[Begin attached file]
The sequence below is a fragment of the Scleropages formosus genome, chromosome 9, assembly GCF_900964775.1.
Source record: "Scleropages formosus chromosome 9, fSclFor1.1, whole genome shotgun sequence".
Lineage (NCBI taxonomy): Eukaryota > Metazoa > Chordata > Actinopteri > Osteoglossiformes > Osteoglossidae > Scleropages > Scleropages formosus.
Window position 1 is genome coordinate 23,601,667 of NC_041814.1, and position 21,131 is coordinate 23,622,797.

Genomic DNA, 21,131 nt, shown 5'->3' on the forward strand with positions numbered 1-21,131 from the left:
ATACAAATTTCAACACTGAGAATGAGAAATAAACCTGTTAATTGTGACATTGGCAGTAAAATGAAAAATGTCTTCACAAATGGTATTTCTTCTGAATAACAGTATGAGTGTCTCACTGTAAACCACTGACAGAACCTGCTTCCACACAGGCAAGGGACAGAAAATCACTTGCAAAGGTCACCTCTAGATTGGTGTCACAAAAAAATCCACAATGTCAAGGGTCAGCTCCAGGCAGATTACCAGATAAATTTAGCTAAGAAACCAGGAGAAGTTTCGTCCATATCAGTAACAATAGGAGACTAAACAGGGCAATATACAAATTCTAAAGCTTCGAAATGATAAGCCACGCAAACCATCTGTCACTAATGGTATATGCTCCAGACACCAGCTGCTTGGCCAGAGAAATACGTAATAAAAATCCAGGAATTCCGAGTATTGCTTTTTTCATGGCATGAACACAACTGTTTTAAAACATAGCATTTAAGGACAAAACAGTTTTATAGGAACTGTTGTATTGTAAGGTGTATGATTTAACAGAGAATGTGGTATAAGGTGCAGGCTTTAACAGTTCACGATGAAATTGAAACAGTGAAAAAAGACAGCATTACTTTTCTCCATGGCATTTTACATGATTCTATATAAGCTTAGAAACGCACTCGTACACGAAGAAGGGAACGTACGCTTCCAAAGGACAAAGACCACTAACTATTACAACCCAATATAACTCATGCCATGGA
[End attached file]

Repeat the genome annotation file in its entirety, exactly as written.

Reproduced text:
The sequence below is a fragment of the Scleropages formosus genome, chromosome 9, assembly GCF_900964775.1.
Source record: "Scleropages formosus chromosome 9, fSclFor1.1, whole genome shotgun sequence".
Lineage (NCBI taxonomy): Eukaryota > Metazoa > Chordata > Actinopteri > Osteoglossiformes > Osteoglossidae > Scleropages > Scleropages formosus.
Window position 1 is genome coordinate 23,601,667 of NC_041814.1, and position 21,131 is coordinate 23,622,797.

Genomic DNA, 21,131 nt, shown 5'->3' on the forward strand with positions numbered 1-21,131 from the left:
ATACAAATTTCAACACTGAGAATGAGAAATAAACCTGTTAATTGTGACATTGGCAGTAAAATGAAAAATGTCTTCACAAATGGTATTTCTTCTGAATAACAGTATGAGTGTCTCACTGTAAACCACTGACAGAACCTGCTTCCACACAGGCAAGGGACAGAAAATCACTTGCAAAGGTCACCTCTAGATTGGTGTCACAAAAAAATCCACAATGTCAAGGGTCAGCTCCAGGCAGATTACCAGATAAATTTAGCTAAGAAACCAGGAGAAGTTTCGTCCATATCAGTAACAATAGGAGACTAAACAGGGCAATATACAAATTCTAAAGCTTCGAAATGATAAGCCACGCAAACCATCTGTCACTAATGGTATATGCTCCAGACACCAGCTGCTTGGCCAGAGAAATACGTAATAAAAATCCAGGAATTCCGAGTATTGCTTTTTTCATGGCATGAACACAACTGTTTTAAAACATAGCATTTAAGGACAAAACAGTTTTATAGGAACTGTTGTATTGTAAGGTGTATGATTTAACAGAGAATGTGGTATAAGGTGCAGGCTTTAACAGTTCACGATGAAATTGAAACAGTGAAAAAAGACAGCATTACTTTTCTCCATGGCATTTTACATGATTCTATATAAGCTTAGAAACGCACTCGTACACGAAGAAGGGAACGTACGCTTCCAAAGGACAAAGACCACTAACTATTACAACCCAATATAACTCATGCCATGGA